monumental Mahakavya. It is told "Madhumay Bhaditeenam Margdarshi Maharshi :" We are grateful to the
author of the discourses for making a profound study on all the aspects of Ramayana and presenting the
cream before the audience of researchers, learners as well as common people interested in cultural values of
Another additional salient feature of the book is the Introduction written by Prof. V. Kannan, a reputed scholar
of Mathematics, Sanskrit and Indian culture. Prof. Kannan is presently working as Pro- Vice-Chancellor in the
University of Hyderabad.
His exhaustive Introduction to the booklet is a reflection of his clarity of thoughts and analytical approach to
the issues and episodes of the Ramayana. I am sure, the readers and lovers of the Ramayana will find
sufficient food for thought from the said comprehensive Introduction written by Prof. Kannan.
On the whole, the book is, no doubt, a useful dissertation on Valmiki's Ramayana and will certainly cater to
the needs of many who are interested to know the real purport of the Ramayana.
While congratulating the author, Sri S. Sundararajan, for his commendable and successful exercise in
preparing the research document, I wish the publication a grand success.
This book contains the notes of two lectures delivered by Sri. S. Sundararajan, I.A.S. (Retd.) This author is
well known in the circles of Sanskrit literature through his highly rated poems and through the various
recognitions that these poems have fetched him. This book reveals another kind of eminence of this author.
His originality of ideas, analysing skills and lucid presentation, as exhibited in these two lectures, are
praiseworthy. The two topics are: 1. Valmiki's portrait of the divine and human aspects of Ram a (Rt .Hon'ble
v. S. Srinivasa Sastri Endowment Lecture delivered in 1985 at the Kuppuswamy Sastri Research Institute,
Chennai) 2.The message of Ramayana (Lecture delivered in the Seminar on Valmiki Ramayana at Orissa
Sanskrit Academy in 2003.) Rashtriya Sanskrit Vidyapeetha, Tirupati, deserves all our appreciation for
publishing this book for the benefit of Sanskrit lovers.
The admiration for the world's first epic, Valmiki Ramayanam, has been pouring from several comers of the
world, without geographical boundaries. Several foreign scholars have been enamoured by Valmiki
Ramayanam. They have showered praises on various aspects of this epic. It may be worthwhile to go through
some of them now.
Ramayana "is the noblest of epics", writes Schlegal (1772- 1829), a German writer, critic and philosopher.
It is "undoubtedly one of the greatest treasures in Sanskrit literature", opines Sir Monier Williams (1819-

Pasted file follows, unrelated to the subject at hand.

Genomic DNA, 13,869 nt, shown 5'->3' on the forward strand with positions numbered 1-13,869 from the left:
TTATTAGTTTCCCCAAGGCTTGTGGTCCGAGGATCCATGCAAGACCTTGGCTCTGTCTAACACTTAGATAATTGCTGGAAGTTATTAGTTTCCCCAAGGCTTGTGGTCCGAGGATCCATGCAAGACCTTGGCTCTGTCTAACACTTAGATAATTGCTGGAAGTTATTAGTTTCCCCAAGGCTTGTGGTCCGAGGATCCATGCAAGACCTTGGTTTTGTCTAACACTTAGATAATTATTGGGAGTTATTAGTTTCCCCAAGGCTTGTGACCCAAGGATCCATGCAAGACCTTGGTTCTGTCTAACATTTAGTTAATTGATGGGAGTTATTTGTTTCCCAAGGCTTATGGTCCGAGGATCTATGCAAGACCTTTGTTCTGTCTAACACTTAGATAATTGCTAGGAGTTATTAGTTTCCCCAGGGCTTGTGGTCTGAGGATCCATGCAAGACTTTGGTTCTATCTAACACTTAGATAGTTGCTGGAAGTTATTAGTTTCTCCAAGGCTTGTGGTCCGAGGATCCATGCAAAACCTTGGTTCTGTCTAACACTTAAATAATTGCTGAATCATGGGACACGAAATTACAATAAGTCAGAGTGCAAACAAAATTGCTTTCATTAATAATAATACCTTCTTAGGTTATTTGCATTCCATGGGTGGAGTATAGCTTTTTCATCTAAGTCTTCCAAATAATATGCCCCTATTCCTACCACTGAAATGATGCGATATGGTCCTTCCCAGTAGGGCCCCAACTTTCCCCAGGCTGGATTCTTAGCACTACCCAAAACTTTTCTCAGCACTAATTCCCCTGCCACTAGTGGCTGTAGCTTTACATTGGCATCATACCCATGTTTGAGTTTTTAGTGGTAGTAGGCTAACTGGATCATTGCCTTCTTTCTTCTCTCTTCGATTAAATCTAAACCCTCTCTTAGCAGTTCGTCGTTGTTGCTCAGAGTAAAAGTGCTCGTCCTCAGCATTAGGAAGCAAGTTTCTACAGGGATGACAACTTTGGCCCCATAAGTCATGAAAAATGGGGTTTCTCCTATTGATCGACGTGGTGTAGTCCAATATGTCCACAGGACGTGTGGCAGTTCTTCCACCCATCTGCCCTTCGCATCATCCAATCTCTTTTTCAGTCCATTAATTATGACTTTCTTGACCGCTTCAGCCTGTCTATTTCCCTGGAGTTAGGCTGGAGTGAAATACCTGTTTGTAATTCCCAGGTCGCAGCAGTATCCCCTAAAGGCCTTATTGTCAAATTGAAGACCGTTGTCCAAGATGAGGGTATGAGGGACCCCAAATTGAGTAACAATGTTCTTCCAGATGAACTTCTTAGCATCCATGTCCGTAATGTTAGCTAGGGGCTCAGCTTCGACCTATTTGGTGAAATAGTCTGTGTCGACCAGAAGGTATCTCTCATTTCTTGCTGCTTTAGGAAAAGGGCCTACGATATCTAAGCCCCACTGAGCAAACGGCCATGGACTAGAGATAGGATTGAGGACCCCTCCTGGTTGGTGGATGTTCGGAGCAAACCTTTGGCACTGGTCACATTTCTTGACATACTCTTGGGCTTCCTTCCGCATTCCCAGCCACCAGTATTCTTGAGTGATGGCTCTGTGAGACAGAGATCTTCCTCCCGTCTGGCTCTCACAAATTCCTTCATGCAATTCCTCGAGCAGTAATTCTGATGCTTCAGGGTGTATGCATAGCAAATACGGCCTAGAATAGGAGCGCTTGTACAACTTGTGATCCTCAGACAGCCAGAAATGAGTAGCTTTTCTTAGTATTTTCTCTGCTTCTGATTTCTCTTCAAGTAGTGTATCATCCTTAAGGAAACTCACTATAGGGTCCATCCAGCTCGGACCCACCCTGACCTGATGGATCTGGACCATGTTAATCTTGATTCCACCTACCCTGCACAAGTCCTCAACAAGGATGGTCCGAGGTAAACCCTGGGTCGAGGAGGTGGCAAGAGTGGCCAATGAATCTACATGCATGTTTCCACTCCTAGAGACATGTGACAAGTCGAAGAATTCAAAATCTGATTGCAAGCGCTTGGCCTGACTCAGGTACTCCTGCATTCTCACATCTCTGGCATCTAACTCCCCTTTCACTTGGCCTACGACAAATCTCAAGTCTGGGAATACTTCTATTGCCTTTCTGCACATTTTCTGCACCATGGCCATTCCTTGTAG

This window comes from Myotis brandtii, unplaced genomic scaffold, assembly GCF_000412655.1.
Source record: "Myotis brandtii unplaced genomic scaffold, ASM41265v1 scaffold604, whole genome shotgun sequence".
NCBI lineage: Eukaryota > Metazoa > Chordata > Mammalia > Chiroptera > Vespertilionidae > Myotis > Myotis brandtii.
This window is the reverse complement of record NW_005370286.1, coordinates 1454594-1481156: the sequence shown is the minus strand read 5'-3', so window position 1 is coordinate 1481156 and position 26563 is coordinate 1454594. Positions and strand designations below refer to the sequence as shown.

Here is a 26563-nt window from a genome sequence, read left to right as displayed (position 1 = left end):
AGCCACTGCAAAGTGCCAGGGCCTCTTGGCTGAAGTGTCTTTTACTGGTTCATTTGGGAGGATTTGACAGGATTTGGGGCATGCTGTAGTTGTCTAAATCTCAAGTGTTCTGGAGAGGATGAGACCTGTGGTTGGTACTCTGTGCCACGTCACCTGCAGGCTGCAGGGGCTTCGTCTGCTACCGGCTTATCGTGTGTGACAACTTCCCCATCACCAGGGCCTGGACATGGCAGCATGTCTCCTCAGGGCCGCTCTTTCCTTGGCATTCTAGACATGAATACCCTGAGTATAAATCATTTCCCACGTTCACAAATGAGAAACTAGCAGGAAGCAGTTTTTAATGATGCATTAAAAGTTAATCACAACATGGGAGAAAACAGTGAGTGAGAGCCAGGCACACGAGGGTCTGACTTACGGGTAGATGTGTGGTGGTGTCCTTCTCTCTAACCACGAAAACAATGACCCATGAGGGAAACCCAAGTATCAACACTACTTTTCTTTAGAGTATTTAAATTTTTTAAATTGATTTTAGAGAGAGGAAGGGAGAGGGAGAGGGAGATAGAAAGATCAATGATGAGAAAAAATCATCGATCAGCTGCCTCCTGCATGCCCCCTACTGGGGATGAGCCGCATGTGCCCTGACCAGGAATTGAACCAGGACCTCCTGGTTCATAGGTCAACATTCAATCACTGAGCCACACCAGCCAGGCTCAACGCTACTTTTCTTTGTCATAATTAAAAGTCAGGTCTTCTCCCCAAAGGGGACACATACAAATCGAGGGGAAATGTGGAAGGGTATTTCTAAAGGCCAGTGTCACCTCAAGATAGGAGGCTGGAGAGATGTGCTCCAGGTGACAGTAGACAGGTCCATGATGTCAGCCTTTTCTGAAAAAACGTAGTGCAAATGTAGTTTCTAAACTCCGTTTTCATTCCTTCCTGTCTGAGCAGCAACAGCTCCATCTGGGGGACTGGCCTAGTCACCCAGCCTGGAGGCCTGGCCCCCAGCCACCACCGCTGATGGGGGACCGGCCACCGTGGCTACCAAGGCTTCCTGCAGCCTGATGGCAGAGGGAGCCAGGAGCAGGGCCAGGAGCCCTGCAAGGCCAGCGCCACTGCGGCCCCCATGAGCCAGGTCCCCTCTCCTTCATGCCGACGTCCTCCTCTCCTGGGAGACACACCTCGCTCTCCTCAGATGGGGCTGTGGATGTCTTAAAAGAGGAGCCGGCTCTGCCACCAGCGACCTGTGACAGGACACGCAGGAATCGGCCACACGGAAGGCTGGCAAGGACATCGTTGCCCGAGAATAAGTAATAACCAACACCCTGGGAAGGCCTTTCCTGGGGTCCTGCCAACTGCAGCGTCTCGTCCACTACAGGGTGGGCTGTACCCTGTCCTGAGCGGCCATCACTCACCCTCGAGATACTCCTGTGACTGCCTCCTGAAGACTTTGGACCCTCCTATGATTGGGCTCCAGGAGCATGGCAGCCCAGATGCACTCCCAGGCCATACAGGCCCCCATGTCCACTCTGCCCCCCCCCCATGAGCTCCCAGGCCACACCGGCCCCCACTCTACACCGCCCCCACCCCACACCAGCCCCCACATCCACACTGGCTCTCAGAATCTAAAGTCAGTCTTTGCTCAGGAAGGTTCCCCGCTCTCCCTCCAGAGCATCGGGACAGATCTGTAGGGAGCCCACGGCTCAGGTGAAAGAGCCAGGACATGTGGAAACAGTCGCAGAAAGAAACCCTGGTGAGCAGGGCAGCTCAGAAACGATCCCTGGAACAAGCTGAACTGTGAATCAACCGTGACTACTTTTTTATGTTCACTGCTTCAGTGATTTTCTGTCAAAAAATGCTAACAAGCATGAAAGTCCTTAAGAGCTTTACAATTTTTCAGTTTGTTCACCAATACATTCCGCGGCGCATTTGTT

1899), Boden Professor of Sanskrit at Oxford University. He adds: "Rama is the type of a perfect husband,
son and brother ... It may be affirmed generally that the whole tone of Ramayana is certainly above ...".
It is a "divine poem, ocean of milk", writes Jules Michelet (1798-1874), a French historian. He further adds: "It
was the first time I had the opportunity to read the great sacred poem of India, the divine Ramayana. If
anyone has lost the freshness of emotion, let him drink a long draught of life, and youth from that deep
According to Louis Revel, a renowned French thinker, author of "The Fragrance of India", "Ramayana is one
of the greatest epic poems of the world, and that correctly understood, it leads us, scholars tell us, to an
understanding of the evolution of humanity"
Joan Mascaro (1897-1987) is touched by "the tenderness and heroism found in Ramayana".
Eminent literary historian A. A. MacDonnell states, "Probably no other work of world literature has produced
so profound an influence in the life and thought of a people as the Ramayana".
Lin Yutang, a Chinese scholar in his book "The wisdom of China and India" writes: "My love and true respect
for India was born when I first read the Indian epics, the Ramayana and the Mahabharata".
"These two great works (Ramayana and Mahabharata) form together the outstanding educational agencies of
Indian life", according to Sister Nivedita (Margaret Noble).
Stephen H. Ruppenthal writes: "I am captivated by ... Ramayana".
Prof. Goldman of California University (with whom I had a personal conversation at the University of
Hyderabad and who has devoted a good part of his life in the critical study of Ramayana) remarks that
"Ramayana is unique in continuing unbroken over almost 3000 years as the living document of Indian
Michael Gemo (1948) of Germany argues: "The Ramayana speaks of Vanaras, a species of apelike men that
existed millions of years ago".
Samuel Johnson (1822-1882) praises: "Mahabharata and Ramayana glow with luxuriance of imagery".
The British scholar Walter Raymond Drake (1915-1989) writes: "The Ramayana telling in magic imagery has
thrilled the people of India for thousands of years ... brilliant panorama of the fantastic past ... This wonderful
epic of the Ramayana, the inspiration of the world's great classic literature, intrigues us most today by its
frequent allusions to aerial vehicles and annihilating bombs".
Brahma Sutras (81)